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Amino Acids. 2011 Oct;41(4):821-42. doi: 10.1007/s00726-010-0528-0. Epub 2010 Mar 6.

Inflammation-associated S100 proteins: new mechanisms that regulate function.

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Centre for Infection and Inflammation Research, School of Medical Sciences, University of New South Wales, Sydney, NSW, 2052, Australia.


This review focuses on new aspects of extracellular roles of the calgranulins. S100A8, S100A9 and S100A12 are constitutively expressed in neutrophils and induced in several cell types. The S100A8 and S100A9 genes are regulated by pro- and anti-inflammatory mediators and their functions may depend on cell type, mediators within a particular inflammatory milieu, receptors involved in their recognition and their post-translational modification. The S100A8 gene induction in macrophages is dependent on IL-10 and potentiated by immunosuppressive agents. S100A8 and S100A9 are oxidized by peroxide, hypochlorite and nitric oxide (NO). HOCl generates intra-chain sulfinamide bonds; stronger oxidation promotes cross-linked forms that are seen in human atheroma. S100A8 is >200-fold more sensitive to oxidative cross-linking than low-density lipoprotein and may reduce oxidative damage. S100A8 and S100A9 can be S-nitrosylated. S100A8-SNO suppresses mast cell activation and inflammation in the microcirculation and may act as an NO transporter to regulate vessel tone in inflammatory lesions. S100A12 activates mast cells and is a monocyte and mast cell chemoattractant; a G-protein-coupled mechanism may be involved. Structure-function studies are discussed in relation to conservation and divergence of functions in S100A8. S100A12 induces cytokines in mast cells, but not monocytes/macrophages. It forms complexes with Zn(2+) and, by chelating Zn(2+), S100A12 significantly inhibits MMPs. Zn(2+) in S100A12 complexes co-localize with MMP-9 in foam cells in atheroma. In summary, S100A12 has pro-inflammatory properties that are likely to be stable in an oxidative environment, because it lacks Cys and Met residues. Conversely, S100A8 and S100A9 oxidation and S-nitrosylation may have important protective mechanisms in inflammation.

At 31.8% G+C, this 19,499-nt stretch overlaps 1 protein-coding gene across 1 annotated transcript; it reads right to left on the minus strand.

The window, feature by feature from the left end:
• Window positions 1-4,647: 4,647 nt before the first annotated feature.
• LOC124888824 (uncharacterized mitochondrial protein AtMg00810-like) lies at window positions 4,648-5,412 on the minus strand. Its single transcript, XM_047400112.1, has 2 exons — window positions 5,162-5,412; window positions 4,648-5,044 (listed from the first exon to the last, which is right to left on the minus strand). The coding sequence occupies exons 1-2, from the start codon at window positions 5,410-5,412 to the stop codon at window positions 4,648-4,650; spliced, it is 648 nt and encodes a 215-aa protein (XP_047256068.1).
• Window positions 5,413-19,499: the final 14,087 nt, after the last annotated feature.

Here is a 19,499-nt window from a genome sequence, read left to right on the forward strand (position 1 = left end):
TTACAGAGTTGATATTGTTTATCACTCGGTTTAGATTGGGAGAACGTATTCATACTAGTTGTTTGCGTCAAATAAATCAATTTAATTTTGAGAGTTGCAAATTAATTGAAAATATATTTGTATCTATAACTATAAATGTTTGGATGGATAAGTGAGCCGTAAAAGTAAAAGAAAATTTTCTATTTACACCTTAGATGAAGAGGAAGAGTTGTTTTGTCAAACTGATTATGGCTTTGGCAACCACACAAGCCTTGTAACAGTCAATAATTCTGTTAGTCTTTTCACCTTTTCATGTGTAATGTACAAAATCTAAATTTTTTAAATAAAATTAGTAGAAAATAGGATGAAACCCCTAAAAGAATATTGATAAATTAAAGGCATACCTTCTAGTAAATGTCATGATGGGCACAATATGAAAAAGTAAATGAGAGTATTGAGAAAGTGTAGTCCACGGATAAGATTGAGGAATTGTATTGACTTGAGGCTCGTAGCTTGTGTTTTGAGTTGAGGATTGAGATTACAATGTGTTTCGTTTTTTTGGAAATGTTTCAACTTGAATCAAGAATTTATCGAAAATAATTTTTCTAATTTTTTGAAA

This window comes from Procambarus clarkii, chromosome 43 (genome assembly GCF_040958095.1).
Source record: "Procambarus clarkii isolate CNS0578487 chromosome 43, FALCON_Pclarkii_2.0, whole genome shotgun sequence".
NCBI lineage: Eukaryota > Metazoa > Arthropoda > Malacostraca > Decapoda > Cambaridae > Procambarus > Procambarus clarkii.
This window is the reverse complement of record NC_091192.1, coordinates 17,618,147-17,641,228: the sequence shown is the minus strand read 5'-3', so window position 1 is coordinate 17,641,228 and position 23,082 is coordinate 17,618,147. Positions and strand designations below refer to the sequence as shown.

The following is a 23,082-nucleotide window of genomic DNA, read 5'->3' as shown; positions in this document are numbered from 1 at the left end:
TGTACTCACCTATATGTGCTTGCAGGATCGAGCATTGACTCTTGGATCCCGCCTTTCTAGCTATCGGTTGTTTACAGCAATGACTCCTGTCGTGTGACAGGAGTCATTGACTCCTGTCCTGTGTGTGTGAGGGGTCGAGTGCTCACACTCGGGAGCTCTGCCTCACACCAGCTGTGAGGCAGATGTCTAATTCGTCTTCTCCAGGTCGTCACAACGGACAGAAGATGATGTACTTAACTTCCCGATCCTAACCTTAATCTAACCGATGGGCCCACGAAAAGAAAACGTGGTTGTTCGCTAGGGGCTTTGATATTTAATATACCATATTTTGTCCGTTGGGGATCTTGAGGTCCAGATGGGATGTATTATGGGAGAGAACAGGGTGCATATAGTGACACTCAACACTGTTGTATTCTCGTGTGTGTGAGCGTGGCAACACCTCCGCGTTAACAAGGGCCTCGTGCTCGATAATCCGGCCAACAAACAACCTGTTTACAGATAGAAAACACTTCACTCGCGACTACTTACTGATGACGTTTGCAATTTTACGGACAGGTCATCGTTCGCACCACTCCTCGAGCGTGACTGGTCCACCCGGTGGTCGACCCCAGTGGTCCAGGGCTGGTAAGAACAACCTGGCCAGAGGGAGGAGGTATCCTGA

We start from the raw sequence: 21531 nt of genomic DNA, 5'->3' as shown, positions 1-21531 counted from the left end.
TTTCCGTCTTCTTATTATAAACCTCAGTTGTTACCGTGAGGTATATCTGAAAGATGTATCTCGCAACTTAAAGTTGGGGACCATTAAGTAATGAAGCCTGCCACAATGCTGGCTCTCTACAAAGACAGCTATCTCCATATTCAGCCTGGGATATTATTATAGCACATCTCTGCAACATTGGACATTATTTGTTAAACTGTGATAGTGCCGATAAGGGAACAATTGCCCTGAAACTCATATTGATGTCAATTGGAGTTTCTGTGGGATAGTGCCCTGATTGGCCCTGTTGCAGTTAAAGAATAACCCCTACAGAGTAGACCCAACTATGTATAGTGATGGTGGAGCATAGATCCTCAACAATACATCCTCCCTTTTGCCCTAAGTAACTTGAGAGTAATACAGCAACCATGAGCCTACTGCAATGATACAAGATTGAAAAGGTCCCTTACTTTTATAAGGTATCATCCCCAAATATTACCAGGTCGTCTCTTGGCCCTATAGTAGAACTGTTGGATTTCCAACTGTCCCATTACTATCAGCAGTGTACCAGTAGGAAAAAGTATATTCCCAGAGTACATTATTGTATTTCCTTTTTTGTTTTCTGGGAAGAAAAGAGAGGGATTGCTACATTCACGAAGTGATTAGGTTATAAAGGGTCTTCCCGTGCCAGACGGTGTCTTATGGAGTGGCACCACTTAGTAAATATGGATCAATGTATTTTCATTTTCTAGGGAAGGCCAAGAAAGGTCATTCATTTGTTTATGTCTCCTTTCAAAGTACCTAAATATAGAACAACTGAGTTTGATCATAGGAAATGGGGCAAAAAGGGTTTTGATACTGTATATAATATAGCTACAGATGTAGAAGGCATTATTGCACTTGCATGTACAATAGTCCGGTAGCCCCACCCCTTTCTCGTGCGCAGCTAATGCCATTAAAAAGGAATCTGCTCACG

[Indexed for MEDLINE]

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